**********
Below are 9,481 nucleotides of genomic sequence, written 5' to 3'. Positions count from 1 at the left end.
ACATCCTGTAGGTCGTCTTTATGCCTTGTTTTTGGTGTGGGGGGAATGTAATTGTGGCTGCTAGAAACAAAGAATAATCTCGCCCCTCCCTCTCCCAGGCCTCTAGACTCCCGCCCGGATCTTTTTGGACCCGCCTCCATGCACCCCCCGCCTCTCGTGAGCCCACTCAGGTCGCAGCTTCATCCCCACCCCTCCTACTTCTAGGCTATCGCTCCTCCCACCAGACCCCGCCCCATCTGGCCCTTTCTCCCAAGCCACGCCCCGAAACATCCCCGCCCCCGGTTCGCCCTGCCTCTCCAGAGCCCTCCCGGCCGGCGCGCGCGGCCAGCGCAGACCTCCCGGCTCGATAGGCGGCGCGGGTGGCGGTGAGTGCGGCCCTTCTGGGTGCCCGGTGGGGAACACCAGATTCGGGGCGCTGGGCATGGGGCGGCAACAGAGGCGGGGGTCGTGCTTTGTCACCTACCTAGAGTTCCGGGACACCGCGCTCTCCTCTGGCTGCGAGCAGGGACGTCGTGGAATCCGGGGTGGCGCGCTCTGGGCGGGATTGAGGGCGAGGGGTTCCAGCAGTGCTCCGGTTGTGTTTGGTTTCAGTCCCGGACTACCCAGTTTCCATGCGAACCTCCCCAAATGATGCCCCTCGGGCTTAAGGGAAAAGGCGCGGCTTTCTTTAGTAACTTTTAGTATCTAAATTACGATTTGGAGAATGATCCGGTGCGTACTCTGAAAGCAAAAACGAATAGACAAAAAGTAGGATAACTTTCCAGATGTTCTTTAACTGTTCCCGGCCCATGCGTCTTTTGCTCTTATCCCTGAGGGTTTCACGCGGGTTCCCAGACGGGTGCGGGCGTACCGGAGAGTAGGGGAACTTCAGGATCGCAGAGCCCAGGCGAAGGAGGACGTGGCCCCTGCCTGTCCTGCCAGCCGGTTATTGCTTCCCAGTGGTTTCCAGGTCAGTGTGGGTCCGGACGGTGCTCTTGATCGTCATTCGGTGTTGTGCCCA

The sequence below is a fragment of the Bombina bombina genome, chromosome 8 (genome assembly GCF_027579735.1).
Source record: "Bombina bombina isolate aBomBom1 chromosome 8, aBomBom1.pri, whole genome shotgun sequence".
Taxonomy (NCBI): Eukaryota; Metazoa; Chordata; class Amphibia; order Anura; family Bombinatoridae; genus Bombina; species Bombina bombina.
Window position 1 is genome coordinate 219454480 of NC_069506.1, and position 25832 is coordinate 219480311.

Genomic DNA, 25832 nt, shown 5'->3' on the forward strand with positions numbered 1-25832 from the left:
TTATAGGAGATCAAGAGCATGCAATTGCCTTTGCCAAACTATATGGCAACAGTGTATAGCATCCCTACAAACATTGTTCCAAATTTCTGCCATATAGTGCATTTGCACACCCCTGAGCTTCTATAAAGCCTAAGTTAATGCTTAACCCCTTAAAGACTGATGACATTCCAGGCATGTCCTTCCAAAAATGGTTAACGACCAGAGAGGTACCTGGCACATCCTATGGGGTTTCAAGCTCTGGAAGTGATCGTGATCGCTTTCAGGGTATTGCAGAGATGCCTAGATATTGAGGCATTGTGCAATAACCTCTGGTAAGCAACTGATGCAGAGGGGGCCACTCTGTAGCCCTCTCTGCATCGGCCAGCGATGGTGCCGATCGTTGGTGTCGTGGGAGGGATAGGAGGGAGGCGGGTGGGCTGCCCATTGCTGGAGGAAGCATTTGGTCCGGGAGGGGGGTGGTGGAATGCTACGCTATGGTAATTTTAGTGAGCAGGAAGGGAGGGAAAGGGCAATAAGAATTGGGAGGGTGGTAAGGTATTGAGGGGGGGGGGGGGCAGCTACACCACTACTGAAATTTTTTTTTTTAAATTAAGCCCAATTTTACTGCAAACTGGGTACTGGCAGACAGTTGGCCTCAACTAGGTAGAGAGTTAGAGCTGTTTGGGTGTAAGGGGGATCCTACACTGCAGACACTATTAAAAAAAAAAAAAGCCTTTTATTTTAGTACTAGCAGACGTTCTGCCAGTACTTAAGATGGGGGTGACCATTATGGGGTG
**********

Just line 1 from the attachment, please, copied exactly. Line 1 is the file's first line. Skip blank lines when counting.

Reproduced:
Below are 9,481 nucleotides of genomic sequence, written 5' to 3'. Positions count from 1 at the left end.